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How to Improve Communication Skills for Workplace Success

There are many tips, tricks, and techniques to improve communication skills. I don’t want to overwhelm you with too much information, so let’s focus on the things that will provide the biggest return on your time investment.

Most of these tips will be fairly easy to become aware of but will take time and effort to implement. So let’s go!

1. Listen

Ever heard the saying you have two ears and one mouth for a reason? If you haven’t, then here’s the reason:

Being a good listener is half the equation to being a good communicator.

People who have the ability to really listen to someone can then actually answer questions in a meaningful way. If you don’t make the effort to actively listen, then you are really doing yourself and the other person a disservice in the communication department.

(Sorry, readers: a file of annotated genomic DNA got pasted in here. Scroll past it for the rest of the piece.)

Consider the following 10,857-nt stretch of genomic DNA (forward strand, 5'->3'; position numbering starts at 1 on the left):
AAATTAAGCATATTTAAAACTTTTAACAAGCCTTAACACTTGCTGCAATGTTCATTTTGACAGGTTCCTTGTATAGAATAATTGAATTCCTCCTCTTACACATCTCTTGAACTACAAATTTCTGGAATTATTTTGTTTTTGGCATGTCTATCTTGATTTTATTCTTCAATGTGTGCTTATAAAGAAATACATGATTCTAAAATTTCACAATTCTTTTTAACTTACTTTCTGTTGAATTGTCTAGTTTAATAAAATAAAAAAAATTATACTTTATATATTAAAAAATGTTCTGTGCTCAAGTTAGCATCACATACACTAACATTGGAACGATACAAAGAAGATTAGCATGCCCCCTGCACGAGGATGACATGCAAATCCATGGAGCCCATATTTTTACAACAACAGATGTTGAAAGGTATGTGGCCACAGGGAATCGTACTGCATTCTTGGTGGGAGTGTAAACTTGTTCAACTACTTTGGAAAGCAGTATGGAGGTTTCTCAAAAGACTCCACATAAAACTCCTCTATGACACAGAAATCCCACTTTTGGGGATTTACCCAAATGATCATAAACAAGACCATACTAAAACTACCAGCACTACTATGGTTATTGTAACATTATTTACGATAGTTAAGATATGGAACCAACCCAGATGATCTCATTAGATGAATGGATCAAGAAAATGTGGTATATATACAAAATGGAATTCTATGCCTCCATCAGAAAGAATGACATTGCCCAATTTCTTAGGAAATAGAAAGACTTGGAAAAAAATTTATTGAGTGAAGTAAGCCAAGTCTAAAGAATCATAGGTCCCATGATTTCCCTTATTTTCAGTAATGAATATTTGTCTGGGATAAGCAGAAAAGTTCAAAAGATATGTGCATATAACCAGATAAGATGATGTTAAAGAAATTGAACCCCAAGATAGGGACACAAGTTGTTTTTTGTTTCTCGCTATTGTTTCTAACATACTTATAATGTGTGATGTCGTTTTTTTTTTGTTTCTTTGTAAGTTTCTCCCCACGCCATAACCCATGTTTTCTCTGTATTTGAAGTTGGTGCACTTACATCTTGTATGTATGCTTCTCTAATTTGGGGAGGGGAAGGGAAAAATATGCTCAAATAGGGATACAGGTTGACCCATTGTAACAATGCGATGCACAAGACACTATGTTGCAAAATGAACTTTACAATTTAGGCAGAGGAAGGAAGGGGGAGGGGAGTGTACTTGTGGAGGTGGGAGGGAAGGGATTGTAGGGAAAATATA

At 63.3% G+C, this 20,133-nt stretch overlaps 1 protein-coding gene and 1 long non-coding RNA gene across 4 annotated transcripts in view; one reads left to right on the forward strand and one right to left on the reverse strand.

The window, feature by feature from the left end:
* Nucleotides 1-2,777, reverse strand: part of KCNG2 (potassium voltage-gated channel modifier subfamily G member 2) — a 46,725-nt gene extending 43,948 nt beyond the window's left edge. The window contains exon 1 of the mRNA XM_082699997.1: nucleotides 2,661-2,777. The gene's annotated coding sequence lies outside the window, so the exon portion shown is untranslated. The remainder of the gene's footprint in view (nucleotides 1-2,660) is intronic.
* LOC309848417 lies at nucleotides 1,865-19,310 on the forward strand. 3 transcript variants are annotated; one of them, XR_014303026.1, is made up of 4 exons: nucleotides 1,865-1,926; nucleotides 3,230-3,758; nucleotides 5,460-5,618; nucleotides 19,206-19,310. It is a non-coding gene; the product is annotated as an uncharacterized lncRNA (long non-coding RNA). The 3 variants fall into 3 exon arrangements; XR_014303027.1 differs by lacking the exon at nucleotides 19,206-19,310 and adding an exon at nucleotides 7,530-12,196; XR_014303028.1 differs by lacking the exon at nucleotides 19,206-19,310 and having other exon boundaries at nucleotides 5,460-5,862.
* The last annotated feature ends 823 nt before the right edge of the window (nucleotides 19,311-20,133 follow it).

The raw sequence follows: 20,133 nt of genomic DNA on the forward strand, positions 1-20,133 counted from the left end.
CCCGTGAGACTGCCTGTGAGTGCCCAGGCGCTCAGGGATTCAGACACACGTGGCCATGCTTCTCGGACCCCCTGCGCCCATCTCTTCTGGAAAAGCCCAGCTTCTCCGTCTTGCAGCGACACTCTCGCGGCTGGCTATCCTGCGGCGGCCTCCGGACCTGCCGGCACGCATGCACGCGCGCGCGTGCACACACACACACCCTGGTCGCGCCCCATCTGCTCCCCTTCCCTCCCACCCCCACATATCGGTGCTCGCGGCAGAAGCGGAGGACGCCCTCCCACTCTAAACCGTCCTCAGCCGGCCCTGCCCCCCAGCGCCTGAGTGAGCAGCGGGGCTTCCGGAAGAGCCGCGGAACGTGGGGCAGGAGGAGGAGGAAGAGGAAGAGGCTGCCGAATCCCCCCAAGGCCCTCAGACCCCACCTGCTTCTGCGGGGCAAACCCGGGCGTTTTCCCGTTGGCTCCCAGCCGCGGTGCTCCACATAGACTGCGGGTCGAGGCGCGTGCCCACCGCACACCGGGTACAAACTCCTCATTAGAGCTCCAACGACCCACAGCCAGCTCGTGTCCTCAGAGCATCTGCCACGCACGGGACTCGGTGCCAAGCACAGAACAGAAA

Know that person who is chomping at the bit to open his or her mouth the second you stop talking? Don’t be that person. They haven’t listened to at least 1/2 of what you’ve said. Therefore the words that spill out of their mouth are going to be about 1/2 relevant to what you just said.

Listen to someone completely and be comfortable with short periods of silence. Work on your listening skills first and foremost.

2. Know Your Audience

Knowing your audience is another critical component to having strong communication skills. The way you interact with your manager should be different than how you interact with your kids. This isn’t to say you need to be a different person with everyone you interact with. Far from it.

Here is a good way to think about it:

Imagine using your the same choice of words and body language you use with your spouse while interacting with your boss. That puts things in a graphic light!